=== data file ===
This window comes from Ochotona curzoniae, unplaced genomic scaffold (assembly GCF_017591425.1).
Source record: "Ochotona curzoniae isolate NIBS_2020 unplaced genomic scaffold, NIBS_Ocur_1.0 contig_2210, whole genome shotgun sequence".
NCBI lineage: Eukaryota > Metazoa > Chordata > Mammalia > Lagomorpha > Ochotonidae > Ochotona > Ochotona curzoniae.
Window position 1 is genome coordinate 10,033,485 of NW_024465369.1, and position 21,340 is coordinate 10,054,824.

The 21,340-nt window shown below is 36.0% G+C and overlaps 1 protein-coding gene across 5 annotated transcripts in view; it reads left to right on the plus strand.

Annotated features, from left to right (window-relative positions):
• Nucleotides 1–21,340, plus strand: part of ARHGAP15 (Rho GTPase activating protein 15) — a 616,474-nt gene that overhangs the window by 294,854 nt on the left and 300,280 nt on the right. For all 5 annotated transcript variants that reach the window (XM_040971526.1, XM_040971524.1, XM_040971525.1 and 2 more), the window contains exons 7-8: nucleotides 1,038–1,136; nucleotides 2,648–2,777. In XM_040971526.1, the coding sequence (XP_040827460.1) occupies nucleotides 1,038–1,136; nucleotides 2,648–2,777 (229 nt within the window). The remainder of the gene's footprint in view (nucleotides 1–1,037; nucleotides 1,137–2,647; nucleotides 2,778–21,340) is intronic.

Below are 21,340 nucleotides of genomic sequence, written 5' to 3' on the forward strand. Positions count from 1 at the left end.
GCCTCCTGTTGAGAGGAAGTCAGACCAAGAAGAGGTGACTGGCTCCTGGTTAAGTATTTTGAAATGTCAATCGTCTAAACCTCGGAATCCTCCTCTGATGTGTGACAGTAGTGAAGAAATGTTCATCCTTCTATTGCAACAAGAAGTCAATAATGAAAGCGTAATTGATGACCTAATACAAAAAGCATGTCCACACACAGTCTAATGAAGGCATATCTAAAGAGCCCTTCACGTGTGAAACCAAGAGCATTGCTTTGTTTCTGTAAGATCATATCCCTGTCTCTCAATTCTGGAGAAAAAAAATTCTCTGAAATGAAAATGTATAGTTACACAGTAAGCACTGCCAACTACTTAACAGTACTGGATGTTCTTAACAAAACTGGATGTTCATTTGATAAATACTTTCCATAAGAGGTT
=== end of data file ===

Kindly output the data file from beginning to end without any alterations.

This window comes from Ochotona curzoniae, unplaced genomic scaffold (assembly GCF_017591425.1).
Source record: "Ochotona curzoniae isolate NIBS_2020 unplaced genomic scaffold, NIBS_Ocur_1.0 contig_2210, whole genome shotgun sequence".
NCBI lineage: Eukaryota > Metazoa > Chordata > Mammalia > Lagomorpha > Ochotonidae > Ochotona > Ochotona curzoniae.
Window position 1 is genome coordinate 10,033,485 of NW_024465369.1, and position 21,340 is coordinate 10,054,824.

The 21,340-nt window shown below is 36.0% G+C and overlaps 1 protein-coding gene across 5 annotated transcripts in view; it reads left to right on the plus strand.

Annotated features, from left to right (window-relative positions):
• Nucleotides 1–21,340, plus strand: part of ARHGAP15 (Rho GTPase activating protein 15) — a 616,474-nt gene that overhangs the window by 294,854 nt on the left and 300,280 nt on the right. For all 5 annotated transcript variants that reach the window (XM_040971526.1, XM_040971524.1, XM_040971525.1 and 2 more), the window contains exons 7-8: nucleotides 1,038–1,136; nucleotides 2,648–2,777. In XM_040971526.1, the coding sequence (XP_040827460.1) occupies nucleotides 1,038–1,136; nucleotides 2,648–2,777 (229 nt within the window). The remainder of the gene's footprint in view (nucleotides 1–1,037; nucleotides 1,137–2,647; nucleotides 2,778–21,340) is intronic.

Below are 21,340 nucleotides of genomic sequence, written 5' to 3' on the forward strand. Positions count from 1 at the left end.
GCCTCCTGTTGAGAGGAAGTCAGACCAAGAAGAGGTGACTGGCTCCTGGTTAAGTATTTTGAAATGTCAATCGTCTAAACCTCGGAATCCTCCTCTGATGTGTGACAGTAGTGAAGAAATGTTCATCCTTCTATTGCAACAAGAAGTCAATAATGAAAGCGTAATTGATGACCTAATACAAAAAGCATGTCCACACACAGTCTAATGAAGGCATATCTAAAGAGCCCTTCACGTGTGAAACCAAGAGCATTGCTTTGTTTCTGTAAGATCATATCCCTGTCTCTCAATTCTGGAGAAAAAAAATTCTCTGAAATGAAAATGTATAGTTACACAGTAAGCACTGCCAACTACTTAACAGTACTGGATGTTCTTAACAAAACTGGATGTTCATTTGATAAATACTTTCCATAAGAGGTT